Glucagon is a hormone that raises a person’s blood sugar (glucose). Like insulin, glucagon is produced in the pancreas. In a person without type 1 diabetes, the pancreas releases glucagon to ensure blood sugar does not drop too low.
When a person has type 1 diabetes, this doesn’t happen. People with type 1 diabetes must check their blood sugar regularly, try to prevent low blood sugar, and treat it as soon as it happens with a source of fast-acting sugar (like juice, candy, or a soft drink).
If a person’s blood sugar drops so low that they are unable to treat it themselves, they are having a severe low blood sugar (severe hypoglycemia). Other symptoms include:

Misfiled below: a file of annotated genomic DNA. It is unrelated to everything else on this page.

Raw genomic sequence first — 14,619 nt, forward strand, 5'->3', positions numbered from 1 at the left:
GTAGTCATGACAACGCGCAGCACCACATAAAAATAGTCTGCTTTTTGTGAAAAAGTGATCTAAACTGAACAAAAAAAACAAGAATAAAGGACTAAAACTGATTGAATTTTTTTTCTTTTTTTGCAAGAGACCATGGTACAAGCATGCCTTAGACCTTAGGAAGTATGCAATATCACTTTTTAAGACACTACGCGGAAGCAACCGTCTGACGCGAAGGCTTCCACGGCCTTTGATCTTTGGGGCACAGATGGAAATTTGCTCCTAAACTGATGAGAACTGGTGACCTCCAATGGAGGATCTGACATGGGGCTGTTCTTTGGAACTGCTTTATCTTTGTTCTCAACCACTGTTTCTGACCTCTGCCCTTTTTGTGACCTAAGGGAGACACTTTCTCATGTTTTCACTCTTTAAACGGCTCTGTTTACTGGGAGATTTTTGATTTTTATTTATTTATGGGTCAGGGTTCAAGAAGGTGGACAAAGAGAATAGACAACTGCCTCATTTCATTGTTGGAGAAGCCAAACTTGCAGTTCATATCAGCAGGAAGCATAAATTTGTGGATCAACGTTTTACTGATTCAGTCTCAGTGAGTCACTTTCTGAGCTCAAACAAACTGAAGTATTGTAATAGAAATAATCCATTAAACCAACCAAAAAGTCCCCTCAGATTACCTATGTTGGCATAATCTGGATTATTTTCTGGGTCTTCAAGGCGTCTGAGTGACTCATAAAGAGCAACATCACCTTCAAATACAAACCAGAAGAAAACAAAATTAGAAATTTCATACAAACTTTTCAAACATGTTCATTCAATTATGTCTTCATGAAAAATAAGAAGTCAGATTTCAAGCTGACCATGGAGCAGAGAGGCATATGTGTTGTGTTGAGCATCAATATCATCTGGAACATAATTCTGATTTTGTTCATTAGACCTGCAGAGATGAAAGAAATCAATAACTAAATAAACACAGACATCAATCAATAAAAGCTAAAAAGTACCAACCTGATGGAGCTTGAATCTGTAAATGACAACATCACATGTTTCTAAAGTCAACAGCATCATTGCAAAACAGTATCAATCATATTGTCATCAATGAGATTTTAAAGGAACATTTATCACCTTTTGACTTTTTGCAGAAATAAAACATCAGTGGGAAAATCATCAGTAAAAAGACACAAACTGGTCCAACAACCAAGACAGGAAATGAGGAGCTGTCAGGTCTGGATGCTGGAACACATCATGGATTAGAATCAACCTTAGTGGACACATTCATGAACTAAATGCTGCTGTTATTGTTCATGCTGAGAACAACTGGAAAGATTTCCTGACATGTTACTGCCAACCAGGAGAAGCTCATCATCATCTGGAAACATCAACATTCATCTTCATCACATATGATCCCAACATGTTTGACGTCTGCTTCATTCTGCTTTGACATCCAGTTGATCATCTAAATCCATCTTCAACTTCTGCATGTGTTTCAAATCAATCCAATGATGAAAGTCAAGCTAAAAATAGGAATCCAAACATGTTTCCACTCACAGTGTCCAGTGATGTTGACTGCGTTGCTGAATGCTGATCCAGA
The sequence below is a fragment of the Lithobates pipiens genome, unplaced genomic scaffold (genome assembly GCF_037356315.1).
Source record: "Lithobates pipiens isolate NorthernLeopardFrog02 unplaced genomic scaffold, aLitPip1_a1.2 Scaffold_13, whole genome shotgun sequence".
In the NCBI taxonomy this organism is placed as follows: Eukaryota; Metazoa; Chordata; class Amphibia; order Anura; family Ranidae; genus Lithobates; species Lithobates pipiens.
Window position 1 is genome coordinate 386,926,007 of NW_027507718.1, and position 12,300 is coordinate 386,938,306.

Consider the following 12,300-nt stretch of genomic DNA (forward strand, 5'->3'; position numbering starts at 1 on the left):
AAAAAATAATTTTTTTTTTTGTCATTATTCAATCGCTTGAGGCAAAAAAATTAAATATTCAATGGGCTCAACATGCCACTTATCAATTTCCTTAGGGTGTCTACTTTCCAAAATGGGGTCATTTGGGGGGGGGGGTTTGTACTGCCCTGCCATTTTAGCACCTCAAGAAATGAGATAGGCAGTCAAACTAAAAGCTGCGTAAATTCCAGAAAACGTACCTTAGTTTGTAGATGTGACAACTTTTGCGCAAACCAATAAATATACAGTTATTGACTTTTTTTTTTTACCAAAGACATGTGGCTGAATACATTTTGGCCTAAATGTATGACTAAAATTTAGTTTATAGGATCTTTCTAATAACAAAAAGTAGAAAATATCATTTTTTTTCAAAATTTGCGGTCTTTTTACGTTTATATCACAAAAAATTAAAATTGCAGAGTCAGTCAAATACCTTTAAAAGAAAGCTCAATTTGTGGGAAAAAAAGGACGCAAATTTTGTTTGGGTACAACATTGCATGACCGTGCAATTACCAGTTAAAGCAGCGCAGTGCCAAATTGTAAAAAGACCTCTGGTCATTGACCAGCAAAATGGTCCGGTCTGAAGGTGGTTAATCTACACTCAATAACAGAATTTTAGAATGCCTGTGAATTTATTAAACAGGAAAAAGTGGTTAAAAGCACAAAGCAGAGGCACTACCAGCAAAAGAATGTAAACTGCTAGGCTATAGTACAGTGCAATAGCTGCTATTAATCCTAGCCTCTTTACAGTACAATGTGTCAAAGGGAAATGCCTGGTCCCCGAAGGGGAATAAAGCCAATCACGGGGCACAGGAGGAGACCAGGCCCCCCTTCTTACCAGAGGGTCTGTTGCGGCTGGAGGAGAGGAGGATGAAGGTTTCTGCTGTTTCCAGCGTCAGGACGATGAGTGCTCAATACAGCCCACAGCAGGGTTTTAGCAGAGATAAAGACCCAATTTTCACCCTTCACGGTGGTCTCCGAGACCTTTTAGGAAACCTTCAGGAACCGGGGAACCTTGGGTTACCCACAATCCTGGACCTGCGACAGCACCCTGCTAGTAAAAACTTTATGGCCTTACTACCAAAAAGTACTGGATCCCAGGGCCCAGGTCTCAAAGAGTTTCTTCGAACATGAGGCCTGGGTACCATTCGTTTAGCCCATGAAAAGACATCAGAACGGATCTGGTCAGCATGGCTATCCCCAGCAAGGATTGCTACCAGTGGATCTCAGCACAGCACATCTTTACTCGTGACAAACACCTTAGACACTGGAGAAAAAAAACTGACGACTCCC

Severe low blood sugar is an emergency. You must act immediately. Do not leave the student alone.
Carefully following a student’s Individual Care Plan should help to prevent a severe low blood sugar from happening at school. But it’s important to know what to do in case of emergency.
The student may take 5 to 20 minutes to wake up. Once the student is alert:
A severe low blood sugar or the use of glucagon may cause nausea or vomiting. The student may not be able to eat or drink afterward. If this happens:
Last updated: October, 2016